There are many challenges to developing the next CEO. To prepare candidates for a 10-year run in the top job, companies must identify candidates when they are around 30 years of age and expose them to the right challenges and mentors for a period of 15 or more years. Few companies have the skill, resources, or commitment to spot and evaluate potential talent this early and purposefully. What is more, most companies do not know how to provide their most talented managers with the kinds of experiences that prepare them for the CEO role. The development of the next generation of leaders requires creating challenging assignments and “stretch jobs” supported by coaching, mentoring, and action learning. Action learning brings high-potential individuals together to work on a pressing issue, such as whether to enter a new geography or launch a new product. It forces emerging leaders to look beyond their functional silos to solve strategic problems and, in the process, learn firsthand what it takes to be a general manager. Unfortunately, however, many companies still view succession planning as primarily a human resources function and equate leadership development with rotating candidates through multiple functions or cultural assignments. Although valuable, such an approach does not prepare a candidate for the unique challenges associated with being a CEO. Functional leaders learn to lead functions, not whole companies. Moreover, a major drawback of rotation-based development programs is that potential candidates often do not stay long enough in one position to live with the consequences of their decisions. The very best preparation for CEOs is progression through positions with responsibility for steadily larger and more complex profit and loss (P&L ) centers. A candidate might start by managing a single product, then a customer segment, then a country, then several product lines, then a business unit, and then a division. Whatever the progression, overall P&L responsibility at every level is critical.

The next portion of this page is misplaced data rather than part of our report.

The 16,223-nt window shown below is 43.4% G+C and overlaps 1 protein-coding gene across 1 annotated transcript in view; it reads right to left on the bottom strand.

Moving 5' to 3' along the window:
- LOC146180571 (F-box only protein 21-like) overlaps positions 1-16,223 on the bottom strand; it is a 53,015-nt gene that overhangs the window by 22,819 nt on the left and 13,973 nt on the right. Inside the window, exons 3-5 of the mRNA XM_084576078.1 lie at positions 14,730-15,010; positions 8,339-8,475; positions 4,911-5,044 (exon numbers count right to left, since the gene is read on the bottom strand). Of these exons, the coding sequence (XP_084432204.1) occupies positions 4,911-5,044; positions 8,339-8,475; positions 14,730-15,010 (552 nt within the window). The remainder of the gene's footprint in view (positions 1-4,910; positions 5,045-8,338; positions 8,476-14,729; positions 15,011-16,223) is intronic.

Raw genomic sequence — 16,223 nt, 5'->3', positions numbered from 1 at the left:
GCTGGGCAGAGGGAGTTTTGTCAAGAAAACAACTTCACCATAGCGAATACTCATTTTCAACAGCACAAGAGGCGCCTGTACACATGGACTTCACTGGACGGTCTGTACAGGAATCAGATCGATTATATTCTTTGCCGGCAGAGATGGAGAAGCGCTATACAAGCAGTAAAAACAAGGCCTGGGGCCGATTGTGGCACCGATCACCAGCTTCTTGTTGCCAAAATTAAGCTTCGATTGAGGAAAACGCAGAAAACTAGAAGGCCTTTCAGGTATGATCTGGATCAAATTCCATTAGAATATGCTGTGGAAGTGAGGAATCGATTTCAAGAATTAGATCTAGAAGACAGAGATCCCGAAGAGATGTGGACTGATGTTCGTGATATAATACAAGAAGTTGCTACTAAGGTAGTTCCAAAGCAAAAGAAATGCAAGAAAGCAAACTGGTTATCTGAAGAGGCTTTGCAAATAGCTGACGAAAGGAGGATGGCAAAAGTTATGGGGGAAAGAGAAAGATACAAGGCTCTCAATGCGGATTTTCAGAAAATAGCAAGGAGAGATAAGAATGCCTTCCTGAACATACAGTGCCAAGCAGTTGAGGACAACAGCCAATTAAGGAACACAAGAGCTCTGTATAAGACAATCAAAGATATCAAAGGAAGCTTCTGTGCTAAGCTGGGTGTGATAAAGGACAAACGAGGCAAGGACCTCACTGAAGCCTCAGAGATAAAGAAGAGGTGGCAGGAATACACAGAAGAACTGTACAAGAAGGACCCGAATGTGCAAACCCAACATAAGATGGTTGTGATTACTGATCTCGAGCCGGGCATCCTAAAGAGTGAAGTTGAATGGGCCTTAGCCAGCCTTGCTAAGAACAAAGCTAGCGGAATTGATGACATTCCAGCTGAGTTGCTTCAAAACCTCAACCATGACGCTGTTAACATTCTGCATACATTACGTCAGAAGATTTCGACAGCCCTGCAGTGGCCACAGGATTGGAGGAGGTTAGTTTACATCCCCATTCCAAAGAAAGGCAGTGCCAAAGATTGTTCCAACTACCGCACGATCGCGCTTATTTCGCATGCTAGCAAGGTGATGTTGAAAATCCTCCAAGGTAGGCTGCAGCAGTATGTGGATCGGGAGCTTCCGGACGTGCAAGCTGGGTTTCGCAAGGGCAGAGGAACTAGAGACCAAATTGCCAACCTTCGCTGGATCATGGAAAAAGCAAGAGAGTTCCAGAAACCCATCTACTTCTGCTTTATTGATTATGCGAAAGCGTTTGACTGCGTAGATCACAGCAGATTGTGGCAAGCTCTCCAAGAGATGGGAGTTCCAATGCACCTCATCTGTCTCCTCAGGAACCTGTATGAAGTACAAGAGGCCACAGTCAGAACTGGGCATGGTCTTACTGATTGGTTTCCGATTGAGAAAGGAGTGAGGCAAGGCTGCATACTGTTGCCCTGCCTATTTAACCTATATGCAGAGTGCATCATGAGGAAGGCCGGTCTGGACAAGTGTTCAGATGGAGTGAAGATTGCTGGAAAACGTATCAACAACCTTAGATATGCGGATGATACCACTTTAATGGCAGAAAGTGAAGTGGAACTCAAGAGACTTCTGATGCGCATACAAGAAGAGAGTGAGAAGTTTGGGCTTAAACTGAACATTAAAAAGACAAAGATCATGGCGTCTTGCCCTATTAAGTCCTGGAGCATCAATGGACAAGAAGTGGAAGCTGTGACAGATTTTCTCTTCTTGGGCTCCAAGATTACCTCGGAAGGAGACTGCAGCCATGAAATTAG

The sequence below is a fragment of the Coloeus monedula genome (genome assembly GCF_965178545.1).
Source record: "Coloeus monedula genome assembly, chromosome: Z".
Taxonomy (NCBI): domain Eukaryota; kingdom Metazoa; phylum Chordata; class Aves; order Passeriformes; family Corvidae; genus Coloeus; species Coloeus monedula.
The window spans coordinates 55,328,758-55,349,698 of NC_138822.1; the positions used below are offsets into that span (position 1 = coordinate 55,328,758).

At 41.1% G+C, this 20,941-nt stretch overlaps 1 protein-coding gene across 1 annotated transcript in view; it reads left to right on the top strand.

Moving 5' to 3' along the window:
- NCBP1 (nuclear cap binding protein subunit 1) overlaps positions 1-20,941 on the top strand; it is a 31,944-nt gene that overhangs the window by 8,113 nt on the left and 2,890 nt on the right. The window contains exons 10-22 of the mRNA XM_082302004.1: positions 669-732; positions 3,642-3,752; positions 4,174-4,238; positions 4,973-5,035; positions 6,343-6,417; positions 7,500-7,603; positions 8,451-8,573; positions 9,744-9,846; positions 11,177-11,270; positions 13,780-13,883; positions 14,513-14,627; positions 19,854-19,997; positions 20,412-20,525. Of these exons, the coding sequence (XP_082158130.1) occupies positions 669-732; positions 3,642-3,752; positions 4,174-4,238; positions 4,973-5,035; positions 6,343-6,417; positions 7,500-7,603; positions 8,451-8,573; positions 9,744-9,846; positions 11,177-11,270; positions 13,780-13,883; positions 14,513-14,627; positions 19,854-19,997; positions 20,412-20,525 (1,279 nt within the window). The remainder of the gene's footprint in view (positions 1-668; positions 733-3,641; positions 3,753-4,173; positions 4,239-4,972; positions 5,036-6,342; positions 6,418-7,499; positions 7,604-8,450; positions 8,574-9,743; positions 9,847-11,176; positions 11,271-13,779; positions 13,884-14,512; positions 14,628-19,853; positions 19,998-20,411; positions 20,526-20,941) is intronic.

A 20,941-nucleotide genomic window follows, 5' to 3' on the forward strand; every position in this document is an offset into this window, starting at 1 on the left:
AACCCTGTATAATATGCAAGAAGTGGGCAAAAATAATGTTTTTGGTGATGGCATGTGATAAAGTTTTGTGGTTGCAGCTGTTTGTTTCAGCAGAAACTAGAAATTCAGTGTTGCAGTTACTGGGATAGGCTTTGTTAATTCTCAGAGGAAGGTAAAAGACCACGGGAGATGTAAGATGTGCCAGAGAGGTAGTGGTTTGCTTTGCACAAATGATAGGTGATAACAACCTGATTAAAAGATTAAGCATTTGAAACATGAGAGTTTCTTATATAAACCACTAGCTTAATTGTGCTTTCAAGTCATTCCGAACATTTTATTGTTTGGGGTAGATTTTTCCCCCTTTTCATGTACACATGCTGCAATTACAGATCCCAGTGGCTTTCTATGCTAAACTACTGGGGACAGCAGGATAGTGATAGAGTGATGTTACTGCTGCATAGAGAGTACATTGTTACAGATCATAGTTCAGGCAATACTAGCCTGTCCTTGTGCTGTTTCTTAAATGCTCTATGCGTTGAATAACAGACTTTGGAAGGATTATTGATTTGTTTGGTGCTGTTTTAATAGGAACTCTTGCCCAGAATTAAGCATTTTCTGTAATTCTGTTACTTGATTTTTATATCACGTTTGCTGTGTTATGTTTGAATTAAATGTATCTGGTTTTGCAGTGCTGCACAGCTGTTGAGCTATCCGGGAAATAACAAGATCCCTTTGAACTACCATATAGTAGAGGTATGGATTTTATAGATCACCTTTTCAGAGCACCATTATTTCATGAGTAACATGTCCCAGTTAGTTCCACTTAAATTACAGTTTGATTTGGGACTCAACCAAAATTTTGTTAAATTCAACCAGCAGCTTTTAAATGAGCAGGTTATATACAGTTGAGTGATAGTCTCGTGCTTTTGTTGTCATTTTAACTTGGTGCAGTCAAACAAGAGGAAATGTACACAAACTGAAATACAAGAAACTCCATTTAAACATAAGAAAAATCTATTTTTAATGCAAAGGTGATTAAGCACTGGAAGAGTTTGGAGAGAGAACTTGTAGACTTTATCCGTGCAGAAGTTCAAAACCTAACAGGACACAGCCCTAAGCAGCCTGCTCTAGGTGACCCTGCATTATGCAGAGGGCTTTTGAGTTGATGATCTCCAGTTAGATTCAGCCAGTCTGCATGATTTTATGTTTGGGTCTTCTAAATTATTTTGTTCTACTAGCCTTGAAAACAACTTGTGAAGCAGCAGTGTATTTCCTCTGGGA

Leadership development is only part of the solution. Boards can greatly improve the chances of finding a strong successor in other ways. Senior executive development should be an explicit element in the charter of the board’s compensation committee. The committee should receive and create regular reports on the pool of potential CEOs and spend time getting to know the top contenders. Promising internal candidates should be invited to give presentations at board meetings and meet informally with directors whenever possible. Directors should also be encouraged to meet with and observe candidates in their own business operations. Finally, the full board should devote more time to succession; at minimum, the list of five top contenders, both internal and external, should be reviewed and updated twice a year.
The right process starts with the board’s commitment to make succession a permanent agenda item for the board and to meaningfully link succession with strategic oversight. Directors must thoroughly understand how the CEO adds value, what the key strategy levers are that the chief executive has or must create to achieve the company’s strategic objectives, and what skill sets and leadership attributes he or she needs to be successful. This requires that directors have a deep knowledge of the firm’s competitive position and challenges, its unique competences, as well as its cultural and administrative heritage. Only this depth of knowledge allows a board to focus its search on the key executive skills and past experiences needed to effectively move the company forward.
As noted earlier, no firm can rely exclusively on developing new talent internally. Even in the most talent-rich organizations, fresh ideas and new perspectives are sometimes needed. Executive search firms can help bring in new talent from the outside but can only be effective if the board does its homework. Search firms can open doors; identify and screen candidates; conduct thorough, fact-based due diligence on candidates; and create a bridge between the board and candidates; however, they cannot tell the board what leadership qualities and experiences it should look for. It is incumbent on the board, therefore, to provide the search firm with a detailed profile of the skills, experiences, and character traits it thinks the next CEO needs to have.